• The right to open and repair our things without voiding a warranty.
  • The right to choose your own repair technician.
  • The right to troubleshooting instructions and documentation.
  • The right to hardware that doesn't require proprietary tools to repair.

While it would certainly be nice for companies to make repairs easier for us, it boils down to making the effort to fix and preserve things ourselves. The maker movement, and the idea of creating something from nothing, is a lot easier to sell than just fixing up that 30-year-old blender.

Seriously, from bikes, cars and chairs, to computers, repairs are surprisingly easy to do yourself. After all, when a broken gadget is brought back to life, you feel the same elation as powering something on for the first time.


    When I was 18 I was given a laptop at work and told if I could fix it I could keep it, otherwise throw it out. I opened it up and found that the only thing wrong with it was the connection to the power button had come loose. Got myself a perfectly good laptop for nothing!

    Love those situations when a device is buggered, so having a crack at fixing it (when you have the time) is worthwhile even if only for resale value.

    When I were a lad, and thankfully that is not all that long ago, my dad and I always fixed our household appliances. I try to do that today. Being a computer guy obviously helps, but I try and reduce waste, reuse what I can and repurpose where I cannot. Then I recycle.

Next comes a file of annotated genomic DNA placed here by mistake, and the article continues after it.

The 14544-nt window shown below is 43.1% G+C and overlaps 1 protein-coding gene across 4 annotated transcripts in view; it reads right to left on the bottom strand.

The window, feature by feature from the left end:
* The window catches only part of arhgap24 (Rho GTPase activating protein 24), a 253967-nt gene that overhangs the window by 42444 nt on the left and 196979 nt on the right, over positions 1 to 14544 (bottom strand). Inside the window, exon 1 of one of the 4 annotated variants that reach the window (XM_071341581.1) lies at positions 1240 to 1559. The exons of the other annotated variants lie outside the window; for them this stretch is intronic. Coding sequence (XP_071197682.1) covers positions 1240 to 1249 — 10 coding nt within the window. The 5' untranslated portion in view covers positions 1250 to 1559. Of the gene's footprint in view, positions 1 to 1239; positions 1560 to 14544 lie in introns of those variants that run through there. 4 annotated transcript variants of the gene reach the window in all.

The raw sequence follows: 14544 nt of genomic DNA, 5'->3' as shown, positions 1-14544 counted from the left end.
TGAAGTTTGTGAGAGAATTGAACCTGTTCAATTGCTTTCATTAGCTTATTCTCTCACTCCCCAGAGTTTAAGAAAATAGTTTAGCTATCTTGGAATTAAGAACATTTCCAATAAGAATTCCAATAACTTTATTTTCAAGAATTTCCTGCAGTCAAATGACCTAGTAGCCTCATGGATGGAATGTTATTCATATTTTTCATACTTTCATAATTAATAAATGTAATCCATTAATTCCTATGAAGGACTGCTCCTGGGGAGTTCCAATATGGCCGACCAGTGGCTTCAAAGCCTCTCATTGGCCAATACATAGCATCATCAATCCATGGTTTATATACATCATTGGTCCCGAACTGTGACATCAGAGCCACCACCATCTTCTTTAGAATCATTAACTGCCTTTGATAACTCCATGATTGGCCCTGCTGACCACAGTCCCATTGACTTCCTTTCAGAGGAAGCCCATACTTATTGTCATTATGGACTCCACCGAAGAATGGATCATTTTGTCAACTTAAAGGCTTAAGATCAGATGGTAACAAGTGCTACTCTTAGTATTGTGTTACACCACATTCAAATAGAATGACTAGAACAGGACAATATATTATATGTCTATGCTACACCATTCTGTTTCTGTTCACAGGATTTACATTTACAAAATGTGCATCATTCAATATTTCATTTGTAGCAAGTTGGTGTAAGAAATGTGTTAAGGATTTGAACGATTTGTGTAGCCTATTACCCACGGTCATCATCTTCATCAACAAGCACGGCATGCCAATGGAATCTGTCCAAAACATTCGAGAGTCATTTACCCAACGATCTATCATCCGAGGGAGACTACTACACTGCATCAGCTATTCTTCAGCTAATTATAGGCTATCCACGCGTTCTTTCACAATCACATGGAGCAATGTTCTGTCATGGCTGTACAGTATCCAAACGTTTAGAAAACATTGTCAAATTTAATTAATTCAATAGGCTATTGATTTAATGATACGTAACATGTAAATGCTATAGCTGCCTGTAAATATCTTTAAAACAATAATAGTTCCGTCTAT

Recently my 9 year old son was tasked with a homework project to come up with ways to reduce, etc. I introduced him to the repurpose part of the equation as an option to recycle and his homework got top marks in his class for a creative way to go about the recycling process.

    We have to force companies to stop making things uselss beyond their planned life. They want to sell more, I want to buy one good one that lasts me a few years, and that I can repair. If you stop bying the latest gee-gaw they'll get the hint. Unfortunately there are too many mice hitting the feeder bar, and not enough wondering whether we should. Hopefull this will bring a little more light to the conversation.

    Last edited 25/06/13 10:57 am

    I love the idea of fixing and repurposing, but I suffer from the same thing a lot of people do - no space to work on things and not the right kind of tools.
    I'd love to see more places like communal sheds where people could go and work on things like this, then I think we'd see an increase in the repair rate.
    It's also a good self esteem booster too - I know my son had a total positive change in his self belief when we started to work on things together, even the odd failure and lost cause was a learning experience.

      Add to the lack of tools - my hands aren't as good as they used to be. Cracking open an old iPod [to replace the battery] has gone from difficult to oops, I damaged the case.
      I would REALLY LIKE someone to make replacement cases for old iPods etc. that are "dead simple" to open. You could combine that with different case styles: I'm thinking of a 3mm thicker case holding a battery with double the operating time.
      If someone offered you a Mac powerbook that was all of 3mm thicker, but extended the [advertised] 7 hours of use out to 10 or 11 hours, would you buy it? With a bonus of a user-replaceable battery, and access to the motherboard?

    My favourite target for repairing is motors. I sometimes pick old tools up from verge hard rubbish collections (drills, saws etc.) and every one of them I've been able to fix simply by replacing the carbon brushes. These cost a few cents to a few dollars depending on the size. As I now have enough drills, I'm getting fussier these days. I picked up a compound mitre saw the other week that now works perfectly; good timing too, as I used it that weekend for a busy bee at my son's school.